Get professional vocal guidance during the audition process. Your current vocal teacher will help you understand your voice and put together a good audition package. You need another set of eyes and ears.
Your voice is still in flux in high school; you may feel that you have several voices because your registers are not unified yet. This is age-appropriate and normal. Pick pieces that show you off to your best advantage; don’t just try to sing the hardest piece you can find.
- Study regularly with a vocal technique teacher who understands Musical Theatre repertoire, styles, and performance practices. Work with a technique teacher for at least a year before college auditions. Don’t just squeeze a few lessons in before audition season.
- If your technique teacher is not a strong pianist, find an excellent vocal coach who can help you to feel more comfortable with the accompaniment and cuts for your audition pieces.
- You may also need pre-recorded MP3s of your accompaniments for some auditions, so a vocal coach can help you there, as well. Use these MP3s to practice your pieces. The websitewww.pianotrax.com has pre-recorded MP3s for sale many musical theatre songs. You can also find good tracks on Spotify and iTunes. Most auditions want 16-32 bar cuts so you need a live pianist to make recordings of your audition cuts.
If your high school offers a music theory class, TAKE IT! If you can take AP Music Theory, so much the better. If not, use online resources as well as self-study books. Find a class at a local community music school; for most students, classroom settings for music theory are preferable.
The pace in college programs is extremely fast, and you need to be able to teach yourself lots of music quickly and accurately. Also, good ears are essential for MT singers! Ear training skills such as dictation and aural identification of intervals, chords, and scales help you develop your inner ear and quicken the pace of learning new music.
Also, contemporary MT repertoire is incredibly musically and rhythmically complicated! If you want to sing songs by Jason Robert Brown, Adam Guettel, Michael John LaChiusa, and Andrew Lippa, (not to mention classic MT composers like Leonard Bernstein, Stephen Schwartz, and Stephen Sondheim), you must have excellent rhythmic skills and strong ears.
Here are eleven basic skills I recommend you have for admission into competitive programs or in order to test out of beginning music theory at other programs:
- Fluent and immediate note reading in both treble and bass clefs, including up to three ledger lines above and below the staves. The Every Good Boy Does Fine method is not fast enough! You need to recognize notes names as immediately as you do letters of the alphabet, and you should be able to plunk the note in the proper octave on the piano. Use flashcards or online programs/smartphone apps to get speedier. I cannot emphasize enough the importance of this skill!
- Strong rhythmic and counting skills; be able to identify and count triplets, whole, half, quarter, eighth, and sixteenth notes, as well as equivalent rests; the ability to write counts into music. You should also be able to speak and clap in rhythm.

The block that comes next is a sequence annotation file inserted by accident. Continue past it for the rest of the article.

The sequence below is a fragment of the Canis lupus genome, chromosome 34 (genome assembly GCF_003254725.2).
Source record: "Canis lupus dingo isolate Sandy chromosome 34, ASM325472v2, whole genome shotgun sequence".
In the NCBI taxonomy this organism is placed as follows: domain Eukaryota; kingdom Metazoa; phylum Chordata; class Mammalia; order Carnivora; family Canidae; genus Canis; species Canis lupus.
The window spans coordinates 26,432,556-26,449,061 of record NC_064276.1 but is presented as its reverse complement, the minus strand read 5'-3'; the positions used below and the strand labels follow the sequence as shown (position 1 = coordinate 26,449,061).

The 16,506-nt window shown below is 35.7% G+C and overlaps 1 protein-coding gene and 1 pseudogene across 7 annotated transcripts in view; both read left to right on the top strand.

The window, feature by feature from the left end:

- Understanding of double, triple, and compound time signatures (2/4, 3/4, 4/4, 6/8, 12/8, 2/2, 3/2, 5/8, 7/8, etc…).
- Basic music terminology regarding dynamics, tempo, and articulation (crescendo, staccato, ritard, forte, fermata, allegro, etc…).
- Visually recognize and write out all major and minor key signatures.
- Visually recognize, write out, and sing the major scale, as well as the three different minor scales (natural, harmonic, and melodic) in any key.
- Interval singing, as well as aural and visual interval identification, ascending and descending (2nds, 3rds, etc…, up to an octave — major, minor, perfect, augmented and diminished).
- Triad identification, aural and written (major, minor, diminished, and augmented).
- Seventh chord identification, aural and written (M7, m7, Mm7 or V7, ø7, º7, +7).
- Sight-singing with solfège syllables (do,re,mi, etc..) and with text (some programs have sight reading as a component of their audition!). Most schools use moveable do versus fixed do.
- Basic rhythmic dictation and melodic dictation in both major and minor keys.
- For those interested in working on music theory on their own, I recommend Music Theory Complete, Master Theory (a 6-book series)
- For online help, www.musictheory.net, an excellent site with free lessons, as well as aural and visual trainers. This website also offers a smartphone app called Tenuto.
You don’t have to be Stephen Sondheim but having some basic skills at the piano is essential for a professional MT singer. You often get sent callback material the night before an audition, and you need to be able to teach yourself the music. You also need to be able to work on your solo repertoire, as well as music from the shows you will be in. If you must depend on other people to teach you music, you are going to fall way behind. You don’t need to be a concert pianist, but you should at least aspire to be a good plunker!
Here are seven recommended piano skills for an MT singer:
- Accurately plunk out a melody or harmony part on the piano in tempo, regardless of key signature.
- Play while watching the music rather than your hands; not just relying on your ear.
- Play basic triads and seventh chords, at least in root position
- Read and play chord symbols, at least in root position–if more advanced, in inversions
- (G add9, Fsus4, C/D, etc…)
- Play basic vocal exercises and warm-up patterns and modulate by half-step up and down the keyboard.
- Some right hand/left hand coordination and independence.
- Please note, that the more competitive programs may require you to play some solo pieces and/or sight-read at the piano at your audition!